Lower Moor Farm, CES 2: Saturday, 13th May 2023

The point of a constant effort site (CES) is that the same nets are set in the same places, for the same length of time, over 12 sessions approximately 10 days apart, year on year. This is the ninth year of my CES at Lower Moor Farm, with 2020 being missed out due to Covid restrictions. So I now have data for eight full years. What it shows, in the lead up to this year’s CES, is a significant decline in the catches over the period. I am currently doing an analysis of the possible reasons for this for my annual report to the Wiltshire Wildlife Trust.

When looking at each full year in turn, (1st April to 31st March) even with a significant spike in numbers in 2019, the overall trend is a decline in average catch size for the site:

The number of species is not as much of an issue (yet?):

There is a slight declining trend. but nothing as clear as the reduction in the size of the catch. When I shut this down to just the CES period, the decline becomes rather clearer:

The trendline shows that there has been a significant reduction in the size of the catch but, unlike for the year as a whole, there is also a clear reduction in the number of species since 2019. So to 2023!

The first session delivered 21 birds: 9 ringed and 12 retrapped from 10 species. Although still another reduction, this compared favourably with session one last year: 24 birds: 11 ringed and 13 retrapped from 8 species. On to session two. Last year delivered 20 birds ringed and 8 birds retrapped from 12 species. So what happened in CES 2, 2023:

Unfortunately I was working solo for this session, so I had a 4:30 start to get the nets up and open by 5:30. There was no rush: despite having them open on time I didn’t catch my first bird until 7:00. It was slow all morning: and the end catch was disappointing, to say the least. I was joined by Laura and son Adam at just after 8:00, and then dad Mark at 10:00, having dropped his other son off for a Duke of Edinburgh Award route march first.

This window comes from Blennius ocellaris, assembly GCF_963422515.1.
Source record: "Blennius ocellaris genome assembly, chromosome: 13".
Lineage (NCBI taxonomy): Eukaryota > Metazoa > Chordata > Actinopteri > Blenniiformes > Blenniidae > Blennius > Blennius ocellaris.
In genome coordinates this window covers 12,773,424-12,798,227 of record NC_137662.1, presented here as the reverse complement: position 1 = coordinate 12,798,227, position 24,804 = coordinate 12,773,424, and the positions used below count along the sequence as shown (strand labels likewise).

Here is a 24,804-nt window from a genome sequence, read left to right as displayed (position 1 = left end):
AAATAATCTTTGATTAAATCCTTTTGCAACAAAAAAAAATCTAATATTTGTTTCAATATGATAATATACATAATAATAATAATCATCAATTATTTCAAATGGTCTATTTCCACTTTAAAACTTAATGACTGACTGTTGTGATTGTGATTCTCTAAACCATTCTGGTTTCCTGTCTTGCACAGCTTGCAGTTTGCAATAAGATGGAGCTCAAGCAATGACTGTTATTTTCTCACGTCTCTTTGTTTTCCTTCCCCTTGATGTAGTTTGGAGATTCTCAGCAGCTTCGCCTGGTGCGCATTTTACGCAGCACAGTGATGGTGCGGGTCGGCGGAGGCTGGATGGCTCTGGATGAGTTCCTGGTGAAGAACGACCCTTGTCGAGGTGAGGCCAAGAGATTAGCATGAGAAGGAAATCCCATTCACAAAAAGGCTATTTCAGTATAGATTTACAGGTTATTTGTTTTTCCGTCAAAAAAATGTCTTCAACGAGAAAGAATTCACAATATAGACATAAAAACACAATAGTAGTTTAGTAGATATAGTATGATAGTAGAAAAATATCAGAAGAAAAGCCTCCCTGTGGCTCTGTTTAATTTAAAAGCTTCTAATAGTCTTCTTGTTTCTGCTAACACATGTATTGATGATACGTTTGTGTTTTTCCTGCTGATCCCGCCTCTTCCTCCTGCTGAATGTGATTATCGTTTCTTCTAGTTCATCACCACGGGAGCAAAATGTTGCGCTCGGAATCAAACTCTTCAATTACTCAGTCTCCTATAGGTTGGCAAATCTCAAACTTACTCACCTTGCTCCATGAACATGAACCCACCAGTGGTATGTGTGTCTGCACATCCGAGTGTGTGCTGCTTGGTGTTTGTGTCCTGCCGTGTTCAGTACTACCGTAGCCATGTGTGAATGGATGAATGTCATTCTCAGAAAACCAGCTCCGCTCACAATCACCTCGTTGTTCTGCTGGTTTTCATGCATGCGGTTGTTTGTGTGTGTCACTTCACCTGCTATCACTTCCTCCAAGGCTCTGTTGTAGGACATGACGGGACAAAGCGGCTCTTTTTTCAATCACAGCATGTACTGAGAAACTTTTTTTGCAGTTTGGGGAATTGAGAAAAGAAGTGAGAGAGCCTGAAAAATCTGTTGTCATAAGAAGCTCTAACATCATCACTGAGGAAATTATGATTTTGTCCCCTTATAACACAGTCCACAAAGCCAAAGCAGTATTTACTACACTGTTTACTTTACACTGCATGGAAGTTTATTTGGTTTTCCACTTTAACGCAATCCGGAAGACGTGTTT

Adam, in his fledgling career as a ringer, got to ring a couple of birds: a Blackcap and a Robin. The highlight of the morning (there was one) was a newly fledged brood of Robins. I extracted three of them close together in the same net. On examination, all still had both wing and tail feathers still growing. The wing feathers were between 5 and 10mm shorter than I would expect but the tail feathers were less than half full grown. It seemed to me likely that they had fled the nest in response to some sort of threat. We processed them and then returned them to the area that we had originally found them in, in case the parents were in close proximity. They all flew off okay. Interestingly, in my last round I recovered one of the youngsters, but in the net ride furthest away from where we originally caught them.

The list for the session was: Great Tit (1); Long-tailed Tit 1; Wren (1); Dunnock (1); Robin 3(1); Blackbird (1); Blackcap 2; Garden Warbler 1(1); Chiffchaff (2); Goldcrest 1. Totals: 8 birds ringed from 5 species and 8 birds retrapped from 7 species, making 16 birds processed from 10 species. So, this session was over 40% down on last year! I hope that things pick up in future sessions or I might have to consider whether the effort required is matched by the return.

As ever, Laura, Mark and Adam helped me pack away at 11:30: I was extremely grateful, and away from site by 12:30.

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